1. I read a lot of blogs. I don’t comment on that many because I feel like I am making contrived statements just to get noticed. Much of the time I just do not have anything to add to the discussion but I want people to know that appreciate their work, nonetheless. I like a lot of the things I read, justifiably so because there are some very talented people on WP. That being said, from the reader on my smartphone app, sometimes I like a post I just read after flipping from the article back the to summaries in the reader only to have the reader flip from the place I was in the posts to the very top, the most recent posts. The like I hit that was intended for another post gets registered on something that just got posted. Some of what you are seeing may be due to this glitch. Admittedly, there are a fair number of people who are trying to garner attention via likes and follows and sometimes it is difficult to tell the difference. I am much more careful nowadays with who I follow as a consequence.

    Liked by 1 person

  2. Never had an issue with the “like” button. I always assumed that most don’t have time to leave their thoughts and “liking” something was the easiest way to say hey I dropped by, read and flew off. Although I always enjoy it when I do get left something. But it’s usually from people I interact regularly with.

    Liked by 2 people

  3. Interesting commentary. I have wondered about the “like” button, too. A few high traffic blogs I really like don’t have one. I’m not sure if it’s the platform (one is blogger but the others are WP self-hosted) or why. Maybe they had one and removed it or maybe they’ve never had one? Perhaps they want readers to take the time to leave a comment rather than simply pressing like? I’m not sure.

    As for me and the like button, sometimes I use it to say, “Hi! I was here and liked what you wrote but don’t have anything to add.” Sometimes I will comment and not press “like”. I figure my appreciation is clear from the comment. Sometimes I do both. It’s interesting you bring this up because I’ve been wondering what would happen if I turned the like button off. Would I have more interaction or would it fall off completely? And I’ve also had interesting experiences with impossibly fast likes. One was on a 1,000+ word post. !!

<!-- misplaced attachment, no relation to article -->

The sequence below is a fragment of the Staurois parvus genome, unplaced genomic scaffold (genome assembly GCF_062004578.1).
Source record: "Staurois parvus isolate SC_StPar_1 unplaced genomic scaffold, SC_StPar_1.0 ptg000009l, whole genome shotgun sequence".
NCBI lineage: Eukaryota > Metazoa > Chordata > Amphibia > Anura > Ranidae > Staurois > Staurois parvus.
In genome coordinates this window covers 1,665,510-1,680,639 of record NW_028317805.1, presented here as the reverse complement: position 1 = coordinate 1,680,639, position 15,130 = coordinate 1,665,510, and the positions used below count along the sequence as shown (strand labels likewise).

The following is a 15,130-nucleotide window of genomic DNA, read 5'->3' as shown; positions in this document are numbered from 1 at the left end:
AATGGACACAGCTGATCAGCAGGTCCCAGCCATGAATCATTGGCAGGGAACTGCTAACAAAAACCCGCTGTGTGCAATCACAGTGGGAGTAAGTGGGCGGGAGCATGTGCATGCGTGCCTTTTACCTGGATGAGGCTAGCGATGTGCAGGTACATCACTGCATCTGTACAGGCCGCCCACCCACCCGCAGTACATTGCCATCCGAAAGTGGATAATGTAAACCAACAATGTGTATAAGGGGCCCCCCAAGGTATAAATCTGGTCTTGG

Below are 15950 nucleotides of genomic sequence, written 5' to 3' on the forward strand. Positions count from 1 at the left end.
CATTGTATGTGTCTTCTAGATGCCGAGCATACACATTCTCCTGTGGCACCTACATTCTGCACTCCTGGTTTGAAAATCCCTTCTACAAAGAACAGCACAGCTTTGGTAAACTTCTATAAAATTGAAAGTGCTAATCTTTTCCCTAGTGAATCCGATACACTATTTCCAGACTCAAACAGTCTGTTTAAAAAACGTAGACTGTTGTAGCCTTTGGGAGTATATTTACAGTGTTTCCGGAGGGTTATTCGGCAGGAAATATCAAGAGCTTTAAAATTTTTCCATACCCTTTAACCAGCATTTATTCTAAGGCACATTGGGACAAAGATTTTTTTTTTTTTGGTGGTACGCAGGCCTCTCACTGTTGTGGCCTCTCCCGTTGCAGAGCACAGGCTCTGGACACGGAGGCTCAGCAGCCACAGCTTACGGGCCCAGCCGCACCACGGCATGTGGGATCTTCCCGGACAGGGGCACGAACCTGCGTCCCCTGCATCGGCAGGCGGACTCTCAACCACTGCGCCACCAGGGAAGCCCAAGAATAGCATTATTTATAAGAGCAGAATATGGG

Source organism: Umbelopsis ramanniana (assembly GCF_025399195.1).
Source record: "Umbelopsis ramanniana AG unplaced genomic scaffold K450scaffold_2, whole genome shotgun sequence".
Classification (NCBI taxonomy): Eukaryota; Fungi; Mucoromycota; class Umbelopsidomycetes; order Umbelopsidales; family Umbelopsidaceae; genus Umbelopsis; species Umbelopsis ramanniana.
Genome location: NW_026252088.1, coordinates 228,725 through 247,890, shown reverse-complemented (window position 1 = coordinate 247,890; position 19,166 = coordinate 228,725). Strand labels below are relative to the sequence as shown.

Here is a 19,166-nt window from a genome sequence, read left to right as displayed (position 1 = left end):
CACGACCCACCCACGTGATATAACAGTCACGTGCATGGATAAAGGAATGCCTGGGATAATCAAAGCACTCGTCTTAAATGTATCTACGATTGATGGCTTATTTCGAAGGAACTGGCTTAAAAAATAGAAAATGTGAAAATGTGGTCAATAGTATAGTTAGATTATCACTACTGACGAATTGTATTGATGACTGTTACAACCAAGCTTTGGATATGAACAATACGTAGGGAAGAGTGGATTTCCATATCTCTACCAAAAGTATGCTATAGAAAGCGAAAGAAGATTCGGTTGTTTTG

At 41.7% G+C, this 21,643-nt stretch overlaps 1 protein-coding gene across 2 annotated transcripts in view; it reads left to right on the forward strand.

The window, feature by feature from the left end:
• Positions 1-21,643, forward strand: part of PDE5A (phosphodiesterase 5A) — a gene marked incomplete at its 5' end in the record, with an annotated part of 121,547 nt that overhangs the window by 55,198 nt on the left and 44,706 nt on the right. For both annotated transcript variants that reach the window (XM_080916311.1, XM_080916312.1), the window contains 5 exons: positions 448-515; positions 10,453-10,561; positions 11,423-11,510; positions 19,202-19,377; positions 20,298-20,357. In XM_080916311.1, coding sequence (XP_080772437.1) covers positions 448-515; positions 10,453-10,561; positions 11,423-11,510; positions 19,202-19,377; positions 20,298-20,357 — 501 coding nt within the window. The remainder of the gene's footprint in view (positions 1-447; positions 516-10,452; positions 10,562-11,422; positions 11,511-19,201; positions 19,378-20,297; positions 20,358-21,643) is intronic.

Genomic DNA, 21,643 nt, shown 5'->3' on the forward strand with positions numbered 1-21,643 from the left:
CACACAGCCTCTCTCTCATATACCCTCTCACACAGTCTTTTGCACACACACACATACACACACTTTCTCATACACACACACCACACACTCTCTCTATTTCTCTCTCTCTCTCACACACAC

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    1. You sum this up nicely. I follow a lot of blogs and appreciate when someone stops by and “likes” my post. There is a disparity between likes and actual visitors when I see my stats but I don’t dwell on it. When I use my tablet on weekends with limited wi-fi, I pretty much hit like because it takes forever to comment on my tablet. I have noticed that people may come back and like my post after I have liked theirs. Again not that big of deal. An of course other blogs that are not wordpress don’t have like buttons. I will always comment on my good friend Lucile’s posts because she is a rock solid blogger!

      Liked by 1 person

  4. I think I like the ‘like’ button because I am conditioned to it? Hmm. I do leave a lot of comments; I tend to be chatty sometimes and think someone sees me and goes, “Oh, gosh. Her again!” So if I really enjoy a post, I take a break from a comment and hit ‘like.’